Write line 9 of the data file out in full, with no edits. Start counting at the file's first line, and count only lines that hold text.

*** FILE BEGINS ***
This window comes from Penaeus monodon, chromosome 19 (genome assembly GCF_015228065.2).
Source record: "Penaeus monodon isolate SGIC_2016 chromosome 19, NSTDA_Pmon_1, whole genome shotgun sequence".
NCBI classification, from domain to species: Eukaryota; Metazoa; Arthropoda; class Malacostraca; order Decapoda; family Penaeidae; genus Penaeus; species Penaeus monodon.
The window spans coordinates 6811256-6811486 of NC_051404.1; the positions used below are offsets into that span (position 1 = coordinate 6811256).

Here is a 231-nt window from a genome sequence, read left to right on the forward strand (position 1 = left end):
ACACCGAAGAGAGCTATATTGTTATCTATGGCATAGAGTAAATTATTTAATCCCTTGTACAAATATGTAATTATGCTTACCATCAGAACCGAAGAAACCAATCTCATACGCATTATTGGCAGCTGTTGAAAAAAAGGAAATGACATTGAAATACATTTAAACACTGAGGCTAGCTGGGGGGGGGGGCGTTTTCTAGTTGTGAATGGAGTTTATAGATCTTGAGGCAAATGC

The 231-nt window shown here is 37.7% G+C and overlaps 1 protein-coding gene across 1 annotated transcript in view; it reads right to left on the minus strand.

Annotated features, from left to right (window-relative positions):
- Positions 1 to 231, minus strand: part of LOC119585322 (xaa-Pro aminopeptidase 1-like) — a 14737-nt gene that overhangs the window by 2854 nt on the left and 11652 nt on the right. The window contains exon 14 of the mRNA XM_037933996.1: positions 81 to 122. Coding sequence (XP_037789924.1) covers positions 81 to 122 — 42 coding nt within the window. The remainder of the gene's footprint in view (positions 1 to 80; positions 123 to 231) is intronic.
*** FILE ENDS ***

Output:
- Positions 1 to 231, minus strand: part of LOC119585322 (xaa-Pro aminopeptidase 1-like) — a 14737-nt gene that overhangs the window by 2854 nt on the left and 11652 nt on the right. The window contains exon 14 of the mRNA XM_037933996.1: positions 81 to 122. Coding sequence (XP_037789924.1) covers positions 81 to 122 — 42 coding nt within the window. The remainder of the gene's footprint in view (positions 1 to 80; positions 123 to 231) is intronic.